Equilibration of attitudes toward divorce

By Razib Khan | July 31, 2012 8:05 am

One thing that people occasionally mention in the comments on this weblog is that it seems futile to be “conservative” because the arrow of history goes in one direction. Even many conservatives, including myself, have fallen into this assumption. But upon a closer inspection of history I think we need to be careful about this, as the truth can sometimes confound our coarse models. For example, I strongly suspect that when it comes to love and marriage the realized element of individual liberty has not had a monotonic trajectory over human history. More plainly, free choice declined over the past 10,000 years, and has reemerged in the past few centuries. Whether this is liberal or conservative is less relevant than that it shows that attitudes, beliefs, and practices, do not always change in magnitude in one direction, only at different rates. More recently, sexual mores in the West shifted to a more puritanical direction between 1750 and 1900, only to switch back to a more relaxed attitude over the 20th century (with a punctuated shift in the 1960s).

And these sorts of trends are evident even over a shorter time scale. So it may be with attitudes toward divorce. One could argue (I probably would) that “liberal” attitudes toward divorce in the 1970s was a correction from an unsustainable equilibrium leading up to the 1960s. But over the past few decades it does look as if college educated whites have had second thoughts about the “arrow of history.” At the very least they are now more likely to stand athwart history and yell “stop.”

Below are results limited to non-Hispanic whites with college educations. Note especially the change in those with “No religions.” They seem clearly to have had enough.


Attitudes toward divorce laws:

1970s 1980s 1990s 2000s
Born before 1946 Easier 35 19 18 15
More Difficult 40 52 54 50
Stay Same 25 28 28 35
Born 1946-1964 Easier 43 22 20 18
More Difficult 31 48 50 47
Stay Same 26 31 30 35
Born after 1965 Easier * * 16 17
More Difficult * * 53 52
Stay Same * * 32 31
Liberals Easier 49 27 26 26
More Difficult 26 40 35 32
Stay Same 26 33 39 42
Moderates Easier 36 23 19 17
More Difficult 33 51 51 47
Stay Same 30 27 30 36
Conservatives Easier 26 16 14 9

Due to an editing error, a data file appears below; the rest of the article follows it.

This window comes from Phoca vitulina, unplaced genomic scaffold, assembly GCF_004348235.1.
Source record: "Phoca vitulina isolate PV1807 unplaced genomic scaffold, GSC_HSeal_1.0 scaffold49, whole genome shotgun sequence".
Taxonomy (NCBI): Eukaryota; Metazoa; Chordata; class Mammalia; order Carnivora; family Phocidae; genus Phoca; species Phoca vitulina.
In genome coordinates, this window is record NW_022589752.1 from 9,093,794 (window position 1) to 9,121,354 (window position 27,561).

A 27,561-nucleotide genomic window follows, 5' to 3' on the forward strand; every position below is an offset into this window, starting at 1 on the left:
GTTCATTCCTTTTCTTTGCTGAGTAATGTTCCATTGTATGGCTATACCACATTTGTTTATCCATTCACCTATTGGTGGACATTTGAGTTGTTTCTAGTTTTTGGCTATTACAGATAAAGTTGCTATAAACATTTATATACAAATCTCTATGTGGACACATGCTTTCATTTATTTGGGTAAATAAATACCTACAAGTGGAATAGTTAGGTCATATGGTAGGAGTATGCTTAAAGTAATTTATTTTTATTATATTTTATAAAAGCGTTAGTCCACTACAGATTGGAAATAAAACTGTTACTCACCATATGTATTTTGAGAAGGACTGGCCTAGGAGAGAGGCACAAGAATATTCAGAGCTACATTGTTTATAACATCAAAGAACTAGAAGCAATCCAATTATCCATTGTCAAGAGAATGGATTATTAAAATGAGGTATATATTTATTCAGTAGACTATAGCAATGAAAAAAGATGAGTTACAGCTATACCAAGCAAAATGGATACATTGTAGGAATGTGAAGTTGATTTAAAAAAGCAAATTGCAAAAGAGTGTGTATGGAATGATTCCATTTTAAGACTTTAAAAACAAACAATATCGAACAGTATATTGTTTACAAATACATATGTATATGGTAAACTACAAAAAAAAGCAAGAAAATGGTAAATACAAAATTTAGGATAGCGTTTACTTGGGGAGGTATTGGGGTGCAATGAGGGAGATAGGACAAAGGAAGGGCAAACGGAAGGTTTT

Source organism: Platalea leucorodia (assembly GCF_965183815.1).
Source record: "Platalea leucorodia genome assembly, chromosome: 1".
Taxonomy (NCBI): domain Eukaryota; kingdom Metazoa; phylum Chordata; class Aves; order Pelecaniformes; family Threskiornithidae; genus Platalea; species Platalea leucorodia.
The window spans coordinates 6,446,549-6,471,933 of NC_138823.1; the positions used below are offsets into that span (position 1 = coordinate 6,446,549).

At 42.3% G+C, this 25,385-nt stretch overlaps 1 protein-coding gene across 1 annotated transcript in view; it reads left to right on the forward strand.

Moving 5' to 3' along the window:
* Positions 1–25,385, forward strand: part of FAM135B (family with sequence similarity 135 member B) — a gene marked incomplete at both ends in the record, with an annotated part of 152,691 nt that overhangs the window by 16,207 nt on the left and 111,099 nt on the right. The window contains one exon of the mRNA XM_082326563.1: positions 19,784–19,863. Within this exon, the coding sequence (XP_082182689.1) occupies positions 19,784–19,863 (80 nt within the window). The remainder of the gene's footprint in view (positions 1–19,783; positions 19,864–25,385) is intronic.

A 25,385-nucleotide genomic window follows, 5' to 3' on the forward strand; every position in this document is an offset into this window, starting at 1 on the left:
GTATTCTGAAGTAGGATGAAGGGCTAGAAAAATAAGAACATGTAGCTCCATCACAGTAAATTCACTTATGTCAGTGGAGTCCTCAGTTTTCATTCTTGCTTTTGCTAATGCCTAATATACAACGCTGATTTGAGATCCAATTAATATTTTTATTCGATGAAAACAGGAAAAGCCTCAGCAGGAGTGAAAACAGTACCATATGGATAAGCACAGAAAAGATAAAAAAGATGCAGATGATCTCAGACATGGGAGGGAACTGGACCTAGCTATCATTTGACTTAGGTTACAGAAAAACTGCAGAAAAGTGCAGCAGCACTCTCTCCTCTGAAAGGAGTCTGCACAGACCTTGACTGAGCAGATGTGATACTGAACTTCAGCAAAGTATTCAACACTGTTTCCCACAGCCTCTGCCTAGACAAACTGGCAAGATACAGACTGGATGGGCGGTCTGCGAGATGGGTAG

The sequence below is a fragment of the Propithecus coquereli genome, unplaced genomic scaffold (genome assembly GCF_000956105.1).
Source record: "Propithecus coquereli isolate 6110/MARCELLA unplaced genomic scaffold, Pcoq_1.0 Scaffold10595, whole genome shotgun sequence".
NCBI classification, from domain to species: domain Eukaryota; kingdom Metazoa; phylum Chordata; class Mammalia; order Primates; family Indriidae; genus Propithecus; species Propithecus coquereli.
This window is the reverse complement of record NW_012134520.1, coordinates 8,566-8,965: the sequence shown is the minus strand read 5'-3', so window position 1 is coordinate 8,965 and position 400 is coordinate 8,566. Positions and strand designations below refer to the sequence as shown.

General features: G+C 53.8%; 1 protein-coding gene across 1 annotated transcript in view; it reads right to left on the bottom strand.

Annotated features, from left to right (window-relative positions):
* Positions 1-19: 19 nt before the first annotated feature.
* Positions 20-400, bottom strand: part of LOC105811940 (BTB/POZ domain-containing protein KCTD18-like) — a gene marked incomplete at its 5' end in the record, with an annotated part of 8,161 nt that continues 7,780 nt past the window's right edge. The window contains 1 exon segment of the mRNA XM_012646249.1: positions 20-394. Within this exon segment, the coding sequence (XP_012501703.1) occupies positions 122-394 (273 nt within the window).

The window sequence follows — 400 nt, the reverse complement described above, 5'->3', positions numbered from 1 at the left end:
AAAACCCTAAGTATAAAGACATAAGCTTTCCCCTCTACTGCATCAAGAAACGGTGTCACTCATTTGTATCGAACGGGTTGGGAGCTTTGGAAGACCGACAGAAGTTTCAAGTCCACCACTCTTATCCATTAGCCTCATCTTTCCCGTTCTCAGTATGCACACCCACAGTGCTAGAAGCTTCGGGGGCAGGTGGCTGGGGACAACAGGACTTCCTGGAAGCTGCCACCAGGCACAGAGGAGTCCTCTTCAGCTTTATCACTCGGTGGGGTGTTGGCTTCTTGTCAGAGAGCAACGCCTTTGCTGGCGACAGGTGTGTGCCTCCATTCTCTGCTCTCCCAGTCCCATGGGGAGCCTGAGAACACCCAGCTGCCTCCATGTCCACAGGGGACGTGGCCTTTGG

More Difficult 52 57 65 65
Stay Same 21 27 21 26
Protestant Easier 32 18 14 11
More Difficult 42 56 60 58
Stay Same 26 26 26 31
Catholic Easier 29 19 18 15
More Difficult 45 54 55 53
Stay Same 26 27 27 32
No Religion Easier 63 35 32 28
More Difficult 14 18 26 28
Stay Same 22 47 42 44
1986 index income <$20,000 Easier 36 18 20 16
More Difficult 40 56 51 46
Stay Same 24 26 29 38
1986 index income $20,000-$50,000 Easier 37 21 19 16
More Difficult 37 49 54 55
Stay Same 26 30 28 29
1986 index income $50,000> Easier 39 22 20 18
More Difficult 36 47 49 46
Stay Same 25 31 32 36

All results computed from the GSS

CATEGORIZED UNDER: Social Science
  • toto

    Not being an American, I have to ask: did divorce laws change over the same period?

  • Chad

    Thank you Razib, I think this analysis makes a far stronger case. Especially telling are not only the results of the non-religious, but those of liberals and moderates who have also seen strong shifts since the 1970s.

    Also those born after 1965 having strong views particularly makes the point regarding the arrow of history. This is the age group that would have been most affected during their developmental years by the relaxing of divorce laws in the 1970s. The strong views on making divorce more difficult is arguably a direct result of having experienced directly the effects of divorce.

  • https://plus.google.com/109962494182694679780/posts Razib Khan

    #1, state-by-state. but here is a rough sketch of the adoption of no-fault